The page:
• Carry a notebook and pen with you always, or a fancy phone that takes notes and photographs! Jot down and capture anything that strikes you as interesting, unusual, meaningful or beautiful.  You will be surprised at how often a phrase or snatch of a song or poem touches you.
  • If so inclined, take photos whenever you see anything that inspires you

Maeve Binchy said her greatest tip was to, “Write as if you are talking to someone”.  I have always written about day trips, places I’ve been and things I’ve done.  And, I used to write a monthly article for a charity magazine, but I didn’t think I was a ‘writer’.

When I had grandchildren that changed.

Initially my role models were Beatrix Potter and Kenneth Grahame who were unashamed of creating an escapist world with the animals.  So I started off by writing stories for Ben and Rosie, my grandchildren.  I wrote about Humphrey the pheasant who hangs out at the fishing lake, and Bart the cocker spaniel who emigrated to Vermont and had lots of adventures.  Humphrey and Bart are real but their adventures come out of my head or were embellished.  My plan was to write just for the grandchildren, and about the grandchildren, in order to help them develop their reading and writing skills.  Success was achieved when Rosie told me to stop making up a particular story about a tortoise because she wanted to finish it herself!  I was over 50 before I realised that ordinary people could be writers, she was 5!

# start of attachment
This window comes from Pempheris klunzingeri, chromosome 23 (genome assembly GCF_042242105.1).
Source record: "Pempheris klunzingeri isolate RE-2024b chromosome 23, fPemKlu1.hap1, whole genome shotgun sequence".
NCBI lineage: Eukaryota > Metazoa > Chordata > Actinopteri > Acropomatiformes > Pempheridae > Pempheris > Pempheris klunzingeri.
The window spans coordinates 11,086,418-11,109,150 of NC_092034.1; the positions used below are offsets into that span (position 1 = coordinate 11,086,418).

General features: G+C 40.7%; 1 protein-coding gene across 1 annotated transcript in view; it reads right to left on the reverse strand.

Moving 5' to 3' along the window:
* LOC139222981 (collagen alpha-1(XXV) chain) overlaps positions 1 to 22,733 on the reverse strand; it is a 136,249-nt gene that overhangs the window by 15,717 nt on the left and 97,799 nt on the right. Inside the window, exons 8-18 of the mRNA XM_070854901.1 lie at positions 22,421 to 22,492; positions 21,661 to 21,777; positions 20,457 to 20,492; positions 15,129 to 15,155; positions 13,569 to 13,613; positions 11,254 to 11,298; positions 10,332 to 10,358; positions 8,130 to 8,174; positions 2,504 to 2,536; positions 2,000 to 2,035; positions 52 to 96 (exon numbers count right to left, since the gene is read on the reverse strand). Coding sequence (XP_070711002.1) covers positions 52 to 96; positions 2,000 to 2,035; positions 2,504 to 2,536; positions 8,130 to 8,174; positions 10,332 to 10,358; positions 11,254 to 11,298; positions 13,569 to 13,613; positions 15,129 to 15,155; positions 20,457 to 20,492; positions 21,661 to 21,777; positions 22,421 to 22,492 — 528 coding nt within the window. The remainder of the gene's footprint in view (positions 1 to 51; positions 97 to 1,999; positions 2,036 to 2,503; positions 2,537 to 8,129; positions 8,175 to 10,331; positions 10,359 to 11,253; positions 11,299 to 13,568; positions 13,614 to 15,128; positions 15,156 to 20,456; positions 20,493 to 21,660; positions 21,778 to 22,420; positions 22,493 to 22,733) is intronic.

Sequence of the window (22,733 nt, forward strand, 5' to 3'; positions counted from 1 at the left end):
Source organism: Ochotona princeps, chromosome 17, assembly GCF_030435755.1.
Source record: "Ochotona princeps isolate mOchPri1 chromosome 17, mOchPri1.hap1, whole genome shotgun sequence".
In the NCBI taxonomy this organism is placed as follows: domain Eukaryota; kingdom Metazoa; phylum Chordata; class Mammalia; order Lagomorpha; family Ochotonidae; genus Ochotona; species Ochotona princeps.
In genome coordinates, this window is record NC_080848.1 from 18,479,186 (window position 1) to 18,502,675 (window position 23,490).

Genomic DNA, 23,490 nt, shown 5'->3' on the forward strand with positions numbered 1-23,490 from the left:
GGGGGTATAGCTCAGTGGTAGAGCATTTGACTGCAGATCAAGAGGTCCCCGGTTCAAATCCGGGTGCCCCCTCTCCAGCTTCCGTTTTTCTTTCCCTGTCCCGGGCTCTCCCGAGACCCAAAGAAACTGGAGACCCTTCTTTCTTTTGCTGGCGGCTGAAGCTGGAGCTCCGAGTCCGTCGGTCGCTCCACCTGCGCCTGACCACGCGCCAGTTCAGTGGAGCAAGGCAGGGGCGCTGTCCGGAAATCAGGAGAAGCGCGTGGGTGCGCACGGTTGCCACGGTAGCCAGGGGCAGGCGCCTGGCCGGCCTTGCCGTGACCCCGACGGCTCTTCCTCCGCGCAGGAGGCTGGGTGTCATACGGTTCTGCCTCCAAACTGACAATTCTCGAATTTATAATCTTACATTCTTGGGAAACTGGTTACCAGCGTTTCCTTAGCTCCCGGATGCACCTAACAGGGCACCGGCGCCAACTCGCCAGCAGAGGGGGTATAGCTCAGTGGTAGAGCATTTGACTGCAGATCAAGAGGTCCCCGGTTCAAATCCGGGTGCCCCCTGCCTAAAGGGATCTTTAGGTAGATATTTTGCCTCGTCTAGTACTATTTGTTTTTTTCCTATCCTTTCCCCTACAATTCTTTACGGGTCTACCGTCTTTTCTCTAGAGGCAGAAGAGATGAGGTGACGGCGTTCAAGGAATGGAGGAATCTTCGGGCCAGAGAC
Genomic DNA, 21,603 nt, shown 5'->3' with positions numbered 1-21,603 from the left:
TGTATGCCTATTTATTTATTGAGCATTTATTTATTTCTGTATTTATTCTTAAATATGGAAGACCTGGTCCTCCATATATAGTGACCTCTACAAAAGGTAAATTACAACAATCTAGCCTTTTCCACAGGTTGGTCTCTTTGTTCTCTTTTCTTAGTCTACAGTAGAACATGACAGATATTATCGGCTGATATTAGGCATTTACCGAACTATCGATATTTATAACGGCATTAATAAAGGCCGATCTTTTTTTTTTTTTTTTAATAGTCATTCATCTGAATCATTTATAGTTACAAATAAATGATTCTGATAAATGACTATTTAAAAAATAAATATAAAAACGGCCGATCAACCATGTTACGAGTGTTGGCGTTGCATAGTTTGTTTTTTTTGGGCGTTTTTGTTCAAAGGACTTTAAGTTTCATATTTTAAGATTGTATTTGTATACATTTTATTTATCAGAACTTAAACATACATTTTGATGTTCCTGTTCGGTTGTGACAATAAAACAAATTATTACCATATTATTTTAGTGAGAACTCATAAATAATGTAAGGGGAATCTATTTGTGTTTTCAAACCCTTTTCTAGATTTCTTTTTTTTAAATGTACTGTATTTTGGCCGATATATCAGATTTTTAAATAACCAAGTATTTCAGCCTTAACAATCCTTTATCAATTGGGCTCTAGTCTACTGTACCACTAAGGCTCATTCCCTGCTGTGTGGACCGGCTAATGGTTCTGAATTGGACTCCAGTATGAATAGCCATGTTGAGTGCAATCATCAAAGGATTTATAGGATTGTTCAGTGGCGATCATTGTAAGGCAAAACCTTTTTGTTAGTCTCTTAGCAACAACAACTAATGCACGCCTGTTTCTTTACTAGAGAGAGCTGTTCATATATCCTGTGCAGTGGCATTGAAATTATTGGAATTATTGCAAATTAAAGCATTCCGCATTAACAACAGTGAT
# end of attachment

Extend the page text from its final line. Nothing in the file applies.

Then I had to find something else to write about, so I started my blog at http://heavenhappens.me

I wrote the blog posts to rationalise and record positive aspects of my life’s journey.

Teaching; Twinning in Kenya, Russia and Poland; Trips to Lourdes; Travelling in USA and Europe; Becoming a carer; Joining Amateur Dramatics and a Choir; Working as a BBC Extra; Performing in Cathedrals, studios and theatre; WI committees; Charity volunteering: All of these experiences informed and enriched my writing.